[B._Beckhoff,_et_al.]_Handbook_of_Practical_X-Ray_(b-ok.org).pdf

? of a multilayer mirror can be estimated as 44 ? ?

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λ of a multilayer mirror can be estimated as [44] λ λ mN eff , (3.77) where m is the diffraction order. The effective full width of a half maximum (FWHM) of the multilayer mirror rocking curve is approximated by θ 2 λ λ . (3.78) For a real multilayer mirror, the angle of peak reflectivity is greater than that predicted by the conventional Bragg formula. The formula which takes into account the average refraction index ˜ δ of the multilayer materials is given by equation sin θ m = 2 d + 2 d ˜ δ , (3.79) where ˜ δ = (1 γ opt ) δ l + γ opt δ h . Quasiperiodic Designs To make a more precise optimization of a multilayer reflectivity one has to take into account the fact that all materials in the X-ray range have consider- able absorption. The optimum design which maximizes the peak reflectivity with the minimum number of layers is quasiperiodic. The thickness of a heavy material should be decreased from the bottom to the top layer. Practically for the X-ray multilayers with a large number of periods the difference between
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X-Ray Optics 139 optimum quasiperiodic design and simple periodic design is very small. The quasiperiodic design affects only the bottom layers whose contribution in the final efficiency is relatively small. This was shown for example using mini- mization programs in [103]. Aperiodic Designs In the case of transparent materials direct methods exploring Fourier trans- form are useful to find quickly the best solution [104]. Computer algorithms for the inverse problem solution, which have been developed for visible light, in some cases can be applied to design an X-ray mirror. However, the design free- dom is much more limited due to the considerable absorption in all materials in the X-ray range. The most important application of these methods is the design of aperiodic structures to increase the energy bandwidth of reflection. The method supposes to divide a multilayer stack on several period regions in depth. Each region has a period which corresponds to a defined reflected energy at Bragg angle. A superposition of several regions with slightly differ- ent periods will provide an enlarged bandwidth of reflected light in comparison with a perfect periodical structure. In this way minimization programs can enlarge the bandwidth keeping the reflectance value as high as possible. In addition, the total external reflection phenomena can be used to reflect low- energy photons. The case of aperiodic design is called “supermirror” as opposed to the mirrors corresponding to periodic stack and which can give a high reflectivity at a total reflectance angle for low energy photons. Such a supermirror has been fabricated for the BESSY II beamline. The results of the mirror tests are shown in Fig. 3.35. A multilayer mirror with 50 W/Si bilayers of different 5 10 15 20 25 30 35 40 0.01 0.1 1 0.4 8 0.5 8 Reflectance Energy (keV) Fig. 3.35. Spectral characteristics of the BESSY “supermirror” measured at two different grazing incidence angles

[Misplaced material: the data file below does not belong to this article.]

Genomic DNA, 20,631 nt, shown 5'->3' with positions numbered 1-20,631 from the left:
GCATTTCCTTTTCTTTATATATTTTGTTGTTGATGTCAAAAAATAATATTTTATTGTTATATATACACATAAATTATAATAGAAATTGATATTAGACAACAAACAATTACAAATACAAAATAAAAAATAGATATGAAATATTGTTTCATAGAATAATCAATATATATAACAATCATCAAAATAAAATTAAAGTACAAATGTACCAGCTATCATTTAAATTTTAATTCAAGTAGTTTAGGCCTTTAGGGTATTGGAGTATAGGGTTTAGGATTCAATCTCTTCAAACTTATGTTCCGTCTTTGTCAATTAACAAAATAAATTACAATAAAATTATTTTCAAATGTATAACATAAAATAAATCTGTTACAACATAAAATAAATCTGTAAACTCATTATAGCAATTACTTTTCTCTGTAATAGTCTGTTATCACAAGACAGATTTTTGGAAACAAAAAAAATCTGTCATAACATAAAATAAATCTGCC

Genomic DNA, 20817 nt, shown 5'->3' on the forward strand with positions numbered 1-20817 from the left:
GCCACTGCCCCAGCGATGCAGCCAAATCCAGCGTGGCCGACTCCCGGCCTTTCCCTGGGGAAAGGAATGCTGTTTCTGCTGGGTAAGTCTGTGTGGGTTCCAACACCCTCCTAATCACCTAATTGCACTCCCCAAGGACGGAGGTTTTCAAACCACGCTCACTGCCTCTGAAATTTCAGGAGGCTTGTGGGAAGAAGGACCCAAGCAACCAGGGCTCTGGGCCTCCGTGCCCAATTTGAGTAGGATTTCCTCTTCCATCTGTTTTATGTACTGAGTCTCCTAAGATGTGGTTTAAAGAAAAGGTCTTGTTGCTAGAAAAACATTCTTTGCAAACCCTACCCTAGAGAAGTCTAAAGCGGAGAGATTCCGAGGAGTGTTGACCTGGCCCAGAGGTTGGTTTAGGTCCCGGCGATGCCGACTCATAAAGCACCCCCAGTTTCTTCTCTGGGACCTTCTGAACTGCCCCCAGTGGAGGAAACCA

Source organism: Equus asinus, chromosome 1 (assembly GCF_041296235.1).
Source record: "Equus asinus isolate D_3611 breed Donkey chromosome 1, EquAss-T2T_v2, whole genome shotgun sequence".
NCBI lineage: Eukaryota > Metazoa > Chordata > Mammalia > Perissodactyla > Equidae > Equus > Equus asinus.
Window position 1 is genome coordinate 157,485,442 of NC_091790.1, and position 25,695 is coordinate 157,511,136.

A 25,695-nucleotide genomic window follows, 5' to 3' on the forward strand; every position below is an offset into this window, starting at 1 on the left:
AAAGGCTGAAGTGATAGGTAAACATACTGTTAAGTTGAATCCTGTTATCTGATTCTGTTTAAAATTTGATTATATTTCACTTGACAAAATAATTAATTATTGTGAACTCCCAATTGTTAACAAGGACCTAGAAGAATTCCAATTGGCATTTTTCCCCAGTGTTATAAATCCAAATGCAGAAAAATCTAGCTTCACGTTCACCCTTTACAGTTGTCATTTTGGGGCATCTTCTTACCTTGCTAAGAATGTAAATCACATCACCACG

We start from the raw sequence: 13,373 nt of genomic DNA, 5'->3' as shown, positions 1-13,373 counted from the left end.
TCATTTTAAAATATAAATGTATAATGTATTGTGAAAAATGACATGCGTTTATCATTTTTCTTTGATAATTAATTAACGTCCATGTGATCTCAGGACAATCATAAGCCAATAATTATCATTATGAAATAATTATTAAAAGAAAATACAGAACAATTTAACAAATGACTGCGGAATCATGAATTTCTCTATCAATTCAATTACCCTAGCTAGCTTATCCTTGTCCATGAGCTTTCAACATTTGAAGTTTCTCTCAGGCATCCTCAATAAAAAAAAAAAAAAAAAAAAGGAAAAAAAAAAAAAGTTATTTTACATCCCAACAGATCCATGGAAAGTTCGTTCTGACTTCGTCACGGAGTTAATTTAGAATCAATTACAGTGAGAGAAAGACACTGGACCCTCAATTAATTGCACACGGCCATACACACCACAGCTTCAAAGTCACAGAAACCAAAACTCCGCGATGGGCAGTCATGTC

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140 B. Vidal j =1 j = m R m -1 R m d m d m -1 d 1 Substrate Fig. 3.36.
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